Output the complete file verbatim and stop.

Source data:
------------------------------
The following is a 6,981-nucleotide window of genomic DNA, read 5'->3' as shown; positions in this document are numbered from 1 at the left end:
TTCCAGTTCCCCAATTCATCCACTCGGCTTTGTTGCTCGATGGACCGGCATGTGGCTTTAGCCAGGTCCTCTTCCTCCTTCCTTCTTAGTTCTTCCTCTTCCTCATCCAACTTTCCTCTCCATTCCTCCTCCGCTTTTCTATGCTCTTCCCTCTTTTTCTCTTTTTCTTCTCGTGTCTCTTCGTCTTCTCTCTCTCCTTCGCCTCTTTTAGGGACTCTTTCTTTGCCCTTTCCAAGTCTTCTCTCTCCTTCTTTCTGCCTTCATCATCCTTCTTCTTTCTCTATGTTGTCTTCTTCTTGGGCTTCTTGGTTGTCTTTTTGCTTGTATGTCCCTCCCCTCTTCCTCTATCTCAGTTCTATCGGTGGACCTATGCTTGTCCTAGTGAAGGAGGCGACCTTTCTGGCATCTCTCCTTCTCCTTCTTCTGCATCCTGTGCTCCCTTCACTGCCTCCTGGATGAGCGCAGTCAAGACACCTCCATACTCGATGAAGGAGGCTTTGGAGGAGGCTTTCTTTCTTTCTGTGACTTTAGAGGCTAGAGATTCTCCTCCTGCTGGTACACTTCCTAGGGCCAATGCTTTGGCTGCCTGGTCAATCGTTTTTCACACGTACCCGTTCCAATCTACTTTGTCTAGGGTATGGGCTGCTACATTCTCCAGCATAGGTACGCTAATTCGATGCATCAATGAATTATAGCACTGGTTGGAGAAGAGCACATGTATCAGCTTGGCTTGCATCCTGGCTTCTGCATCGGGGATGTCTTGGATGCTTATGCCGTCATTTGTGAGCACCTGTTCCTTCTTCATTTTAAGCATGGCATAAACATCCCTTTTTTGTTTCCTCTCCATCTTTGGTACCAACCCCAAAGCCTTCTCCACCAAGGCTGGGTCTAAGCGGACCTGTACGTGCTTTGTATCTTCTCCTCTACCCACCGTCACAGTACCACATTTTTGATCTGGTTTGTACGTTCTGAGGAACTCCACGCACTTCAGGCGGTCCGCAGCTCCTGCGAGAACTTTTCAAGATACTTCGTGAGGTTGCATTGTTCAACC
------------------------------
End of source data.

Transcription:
The following is a 6,981-nucleotide window of genomic DNA, read 5'->3' as shown; positions in this document are numbered from 1 at the left end:
TTCCAGTTCCCCAATTCATCCACTCGGCTTTGTTGCTCGATGGACCGGCATGTGGCTTTAGCCAGGTCCTCTTCCTCCTTCCTTCTTAGTTCTTCCTCTTCCTCATCCAACTTTCCTCTCCATTCCTCCTCCGCTTTTCTATGCTCTTCCCTCTTTTTCTCTTTTTCTTCTCGTGTCTCTTCGTCTTCTCTCTCTCCTTCGCCTCTTTTAGGGACTCTTTCTTTGCCCTTTCCAAGTCTTCTCTCTCCTTCTTTCTGCCTTCATCATCCTTCTTCTTTCTCTATGTTGTCTTCTTCTTGGGCTTCTTGGTTGTCTTTTTGCTTGTATGTCCCTCCCCTCTTCCTCTATCTCAGTTCTATCGGTGGACCTATGCTTGTCCTAGTGAAGGAGGCGACCTTTCTGGCATCTCTCCTTCTCCTTCTTCTGCATCCTGTGCTCCCTTCACTGCCTCCTGGATGAGCGCAGTCAAGACACCTCCATACTCGATGAAGGAGGCTTTGGAGGAGGCTTTCTTTCTTTCTGTGACTTTAGAGGCTAGAGATTCTCCTCCTGCTGGTACACTTCCTAGGGCCAATGCTTTGGCTGCCTGGTCAATCGTTTTTCACACGTACCCGTTCCAATCTACTTTGTCTAGGGTATGGGCTGCTACATTCTCCAGCATAGGTACGCTAATTCGATGCATCAATGAATTATAGCACTGGTTGGAGAAGAGCACATGTATCAGCTTGGCTTGCATCCTGGCTTCTGCATCGGGGATGTCTTGGATGCTTATGCCGTCATTTGTGAGCACCTGTTCCTTCTTCATTTTAAGCATGGCATAAACATCCCTTTTTTGTTTCCTCTCCATCTTTGGTACCAACCCCAAAGCCTTCTCCACCAAGGCTGGGTCTAAGCGGACCTGTACGTGCTTTGTATCTTCTCCTCTACCCACCGTCACAGTACCACATTTTTGATCTGGTTTGTACGTTCTGAGGAACTCCACGCACTTCAGGCGGTCCGCAGCTCCTGCGAGAACTTTTCAAGATACTTCGTGAGGTTGCATTGTTCAACC